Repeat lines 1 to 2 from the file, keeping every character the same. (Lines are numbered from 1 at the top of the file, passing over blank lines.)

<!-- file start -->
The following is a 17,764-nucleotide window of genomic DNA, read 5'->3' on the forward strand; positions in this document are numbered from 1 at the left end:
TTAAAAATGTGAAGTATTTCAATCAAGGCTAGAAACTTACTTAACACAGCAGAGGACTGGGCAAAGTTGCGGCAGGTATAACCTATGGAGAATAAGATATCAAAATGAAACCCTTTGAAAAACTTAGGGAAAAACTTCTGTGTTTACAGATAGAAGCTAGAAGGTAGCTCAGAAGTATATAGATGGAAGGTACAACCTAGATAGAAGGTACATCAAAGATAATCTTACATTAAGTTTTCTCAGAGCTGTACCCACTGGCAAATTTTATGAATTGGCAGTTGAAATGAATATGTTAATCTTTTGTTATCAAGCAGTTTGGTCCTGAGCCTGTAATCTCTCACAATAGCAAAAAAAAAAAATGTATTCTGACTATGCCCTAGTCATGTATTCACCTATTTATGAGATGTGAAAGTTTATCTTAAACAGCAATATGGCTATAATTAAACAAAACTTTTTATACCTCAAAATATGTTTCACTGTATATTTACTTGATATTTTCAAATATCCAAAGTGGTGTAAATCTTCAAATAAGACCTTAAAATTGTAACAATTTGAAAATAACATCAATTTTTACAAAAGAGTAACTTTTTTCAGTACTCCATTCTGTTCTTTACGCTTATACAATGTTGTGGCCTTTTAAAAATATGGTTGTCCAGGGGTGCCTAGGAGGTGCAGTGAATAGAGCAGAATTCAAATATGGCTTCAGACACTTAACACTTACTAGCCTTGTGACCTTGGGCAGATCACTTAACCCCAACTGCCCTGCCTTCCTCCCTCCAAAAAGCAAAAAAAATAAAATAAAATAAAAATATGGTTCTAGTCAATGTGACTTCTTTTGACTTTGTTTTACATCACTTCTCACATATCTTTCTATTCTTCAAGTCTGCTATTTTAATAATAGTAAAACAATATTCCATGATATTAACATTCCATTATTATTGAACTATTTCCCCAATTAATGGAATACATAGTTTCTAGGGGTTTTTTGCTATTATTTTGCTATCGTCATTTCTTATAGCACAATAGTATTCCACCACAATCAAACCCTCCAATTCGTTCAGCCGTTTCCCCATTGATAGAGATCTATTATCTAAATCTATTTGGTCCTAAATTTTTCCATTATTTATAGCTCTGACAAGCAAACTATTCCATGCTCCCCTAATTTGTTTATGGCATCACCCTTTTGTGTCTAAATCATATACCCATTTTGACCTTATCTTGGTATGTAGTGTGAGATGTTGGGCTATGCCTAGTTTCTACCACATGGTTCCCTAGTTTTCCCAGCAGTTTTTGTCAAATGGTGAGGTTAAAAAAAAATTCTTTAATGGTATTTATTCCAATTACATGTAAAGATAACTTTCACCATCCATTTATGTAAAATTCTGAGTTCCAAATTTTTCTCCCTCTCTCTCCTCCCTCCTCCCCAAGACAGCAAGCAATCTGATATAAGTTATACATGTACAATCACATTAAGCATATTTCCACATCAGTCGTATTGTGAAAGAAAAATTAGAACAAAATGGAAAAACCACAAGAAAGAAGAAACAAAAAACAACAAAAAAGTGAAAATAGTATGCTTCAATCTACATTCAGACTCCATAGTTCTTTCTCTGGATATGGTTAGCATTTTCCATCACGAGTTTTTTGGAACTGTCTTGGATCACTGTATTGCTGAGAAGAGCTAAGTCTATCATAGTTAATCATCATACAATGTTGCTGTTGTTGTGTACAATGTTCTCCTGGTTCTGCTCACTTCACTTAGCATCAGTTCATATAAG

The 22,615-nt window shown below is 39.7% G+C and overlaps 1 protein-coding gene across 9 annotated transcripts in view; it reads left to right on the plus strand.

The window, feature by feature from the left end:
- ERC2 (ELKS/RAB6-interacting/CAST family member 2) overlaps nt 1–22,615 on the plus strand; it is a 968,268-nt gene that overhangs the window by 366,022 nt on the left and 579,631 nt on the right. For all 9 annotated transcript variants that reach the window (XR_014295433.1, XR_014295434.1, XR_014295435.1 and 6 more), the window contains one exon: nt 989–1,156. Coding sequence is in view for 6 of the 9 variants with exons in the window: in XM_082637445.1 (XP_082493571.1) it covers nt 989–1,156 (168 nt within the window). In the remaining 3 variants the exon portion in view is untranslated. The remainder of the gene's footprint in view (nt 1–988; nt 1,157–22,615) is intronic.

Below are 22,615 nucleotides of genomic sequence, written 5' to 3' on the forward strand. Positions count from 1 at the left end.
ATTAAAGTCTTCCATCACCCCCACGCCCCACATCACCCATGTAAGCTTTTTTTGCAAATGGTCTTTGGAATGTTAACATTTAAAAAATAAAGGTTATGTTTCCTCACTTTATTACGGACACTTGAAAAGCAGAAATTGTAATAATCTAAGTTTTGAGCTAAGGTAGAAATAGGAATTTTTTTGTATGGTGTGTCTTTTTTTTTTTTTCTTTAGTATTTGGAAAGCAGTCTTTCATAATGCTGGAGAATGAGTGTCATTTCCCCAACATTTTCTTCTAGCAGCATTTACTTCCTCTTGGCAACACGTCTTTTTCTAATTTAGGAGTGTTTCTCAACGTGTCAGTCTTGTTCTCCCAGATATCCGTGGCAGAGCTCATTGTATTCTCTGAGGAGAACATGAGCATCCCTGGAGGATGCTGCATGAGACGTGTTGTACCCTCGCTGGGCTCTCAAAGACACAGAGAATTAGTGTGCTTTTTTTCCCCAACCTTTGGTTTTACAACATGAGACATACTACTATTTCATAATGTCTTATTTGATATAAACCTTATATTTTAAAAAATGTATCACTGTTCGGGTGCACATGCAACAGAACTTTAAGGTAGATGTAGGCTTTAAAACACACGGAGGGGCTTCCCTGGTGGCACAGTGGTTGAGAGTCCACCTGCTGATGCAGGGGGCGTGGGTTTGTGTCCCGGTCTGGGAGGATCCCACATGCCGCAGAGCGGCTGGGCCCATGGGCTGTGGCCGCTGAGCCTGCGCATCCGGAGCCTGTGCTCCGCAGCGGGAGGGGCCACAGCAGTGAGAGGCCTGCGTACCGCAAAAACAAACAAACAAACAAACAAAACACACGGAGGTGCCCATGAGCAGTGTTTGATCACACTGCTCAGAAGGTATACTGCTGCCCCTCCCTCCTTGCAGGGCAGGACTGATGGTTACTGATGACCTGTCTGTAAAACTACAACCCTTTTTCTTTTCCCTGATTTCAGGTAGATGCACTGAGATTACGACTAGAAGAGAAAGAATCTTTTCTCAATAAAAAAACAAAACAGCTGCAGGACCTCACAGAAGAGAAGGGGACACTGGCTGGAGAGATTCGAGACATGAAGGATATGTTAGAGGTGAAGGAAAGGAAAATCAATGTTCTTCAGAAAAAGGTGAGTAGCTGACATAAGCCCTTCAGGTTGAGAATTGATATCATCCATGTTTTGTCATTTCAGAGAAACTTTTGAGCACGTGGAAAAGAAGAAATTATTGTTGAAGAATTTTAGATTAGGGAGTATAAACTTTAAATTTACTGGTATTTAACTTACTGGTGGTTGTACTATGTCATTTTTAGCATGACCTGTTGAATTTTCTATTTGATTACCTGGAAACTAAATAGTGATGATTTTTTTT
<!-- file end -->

The following is a 17,764-nucleotide window of genomic DNA, read 5'->3' on the forward strand; positions in this document are numbered from 1 at the left end:
TTAAAAATGTGAAGTATTTCAATCAAGGCTAGAAACTTACTTAACACAGCAGAGGACTGGGCAAAGTTGCGGCAGGTATAACCTATGGAGAATAAGATATCAAAATGAAACCCTTTGAAAAACTTAGGGAAAAACTTCTGTGTTTACAGATAGAAGCTAGAAGGTAGCTCAGAAGTATATAGATGGAAGGTACAACCTAGATAGAAGGTACATCAAAGATAATCTTACATTAAGTTTTCTCAGAGCTGTACCCACTGGCAAATTTTATGAATTGGCAGTTGAAATGAATATGTTAATCTTTTGTTATCAAGCAGTTTGGTCCTGAGCCTGTAATCTCTCACAATAGCAAAAAAAAAAAATGTATTCTGACTATGCCCTAGTCATGTATTCACCTATTTATGAGATGTGAAAGTTTATCTTAAACAGCAATATGGCTATAATTAAACAAAACTTTTTATACCTCAAAATATGTTTCACTGTATATTTACTTGATATTTTCAAATATCCAAAGTGGTGTAAATCTTCAAATAAGACCTTAAAATTGTAACAATTTGAAAATAACATCAATTTTTACAAAAGAGTAACTTTTTTCAGTACTCCATTCTGTTCTTTACGCTTATACAATGTTGTGGCCTTTTAAAAATATGGTTGTCCAGGGGTGCCTAGGAGGTGCAGTGAATAGAGCAGAATTCAAATATGGCTTCAGACACTTAACACTTACTAGCCTTGTGACCTTGGGCAGATCACTTAACCCCAACTGCCCTGCCTTCCTCCCTCCAAAAAGCAAAAAAAATAAAATAAAATAAAAATATGGTTCTAGTCAATGTGACTTCTTTTGACTTTGTTTTACATCACTTCTCACATATCTTTCTATTCTTCAAGTCTGCTATTTTAATAATAGTAAAACAATATTCCATGATATTAACATTCCATTATTATTGAACTATTTCCCCAATTAATGGAATACATAGTTTCTAGGGGTTTTTTGCTATTATTTTGCTATCGTCATTTCTTATAGCACAATAGTATTCCACCACAATCAAACCCTCCAATTCGTTCAGCCGTTTCCCCATTGATAGAGATCTATTATCTAAATCTATTTGGTCCTAAATTTTTCCATTATTTATAGCTCTGACAAGCAAACTATTCCATGCTCCCCTAATTTGTTTATGGCATCACCCTTTTGTGTCTAAATCATATACCCATTTTGACCTTATCTTGGTATGTAGTGTGAGATGTTGGGCTATGCCTAGTTTCTACCACATGGTTCCCTAGTTTTCCCAGCAGTTTTTGTCAAATGGTGAGGTTAAAAAAAAATTCTTTAATGGTATTTATTCCAATTACATGTAAAGATAACTTTCACCATCCATTTATGTAAAATTCTGAGTTCCAAATTTTTCTCCCTCTCTCTCCTCCCTCCTCCCCAAGACAGCAAGCAATCTGATATAAGTTATACATGTACAATCACATTAAGCATATTTCCACATCAGTCGTATTGTGAAAGAAAAATTAGAACAAAATGGAAAAACCACAAGAAAGAAGAAACAAAAAACAACAAAAAAGTGAAAATAGTATGCTTCAATCTACATTCAGACTCCATAGTTCTTTCTCTGGATATGGTTAGCATTTTCCATCACGAGTTTTTTGGAACTGTCTTGGATCACTGTATTGCTGAGAAGAGCTAAGTCTATCATAGTTAATCATCATACAATGTTGCTGTTGTTGTGTACAATGTTCTCCTGGTTCTGCTCACTTCACTTAGCATCAGTTCATATAAG